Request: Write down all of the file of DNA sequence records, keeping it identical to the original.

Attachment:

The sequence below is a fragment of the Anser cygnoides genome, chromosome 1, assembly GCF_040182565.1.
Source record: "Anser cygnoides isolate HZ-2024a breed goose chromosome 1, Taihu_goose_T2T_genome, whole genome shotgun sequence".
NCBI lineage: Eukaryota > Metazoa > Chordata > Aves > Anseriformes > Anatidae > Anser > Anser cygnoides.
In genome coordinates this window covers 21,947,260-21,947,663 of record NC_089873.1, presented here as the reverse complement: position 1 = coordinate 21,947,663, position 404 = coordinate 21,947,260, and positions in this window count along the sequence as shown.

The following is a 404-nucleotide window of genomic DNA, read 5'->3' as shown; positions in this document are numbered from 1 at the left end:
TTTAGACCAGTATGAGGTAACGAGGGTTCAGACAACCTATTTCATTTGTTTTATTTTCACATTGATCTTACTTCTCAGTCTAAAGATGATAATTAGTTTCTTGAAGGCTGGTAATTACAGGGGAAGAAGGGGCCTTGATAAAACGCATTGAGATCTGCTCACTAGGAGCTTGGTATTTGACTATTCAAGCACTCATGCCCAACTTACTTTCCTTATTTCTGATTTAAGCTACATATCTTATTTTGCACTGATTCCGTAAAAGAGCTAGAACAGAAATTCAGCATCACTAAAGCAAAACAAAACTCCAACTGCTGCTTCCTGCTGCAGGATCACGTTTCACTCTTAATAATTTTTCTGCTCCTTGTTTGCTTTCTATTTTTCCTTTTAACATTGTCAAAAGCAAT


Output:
The sequence below is a fragment of the Anser cygnoides genome, chromosome 1, assembly GCF_040182565.1.
Source record: "Anser cygnoides isolate HZ-2024a breed goose chromosome 1, Taihu_goose_T2T_genome, whole genome shotgun sequence".
NCBI lineage: Eukaryota > Metazoa > Chordata > Aves > Anseriformes > Anatidae > Anser > Anser cygnoides.
In genome coordinates this window covers 21,947,260-21,947,663 of record NC_089873.1, presented here as the reverse complement: position 1 = coordinate 21,947,663, position 404 = coordinate 21,947,260, and positions in this window count along the sequence as shown.

The following is a 404-nucleotide window of genomic DNA, read 5'->3' as shown; positions in this document are numbered from 1 at the left end:
TTTAGACCAGTATGAGGTAACGAGGGTTCAGACAACCTATTTCATTTGTTTTATTTTCACATTGATCTTACTTCTCAGTCTAAAGATGATAATTAGTTTCTTGAAGGCTGGTAATTACAGGGGAAGAAGGGGCCTTGATAAAACGCATTGAGATCTGCTCACTAGGAGCTTGGTATTTGACTATTCAAGCACTCATGCCCAACTTACTTTCCTTATTTCTGATTTAAGCTACATATCTTATTTTGCACTGATTCCGTAAAAGAGCTAGAACAGAAATTCAGCATCACTAAAGCAAAACAAAACTCCAACTGCTGCTTCCTGCTGCAGGATCACGTTTCACTCTTAATAATTTTTCTGCTCCTTGTTTGCTTTCTATTTTTCCTTTTAACATTGTCAAAAGCAAT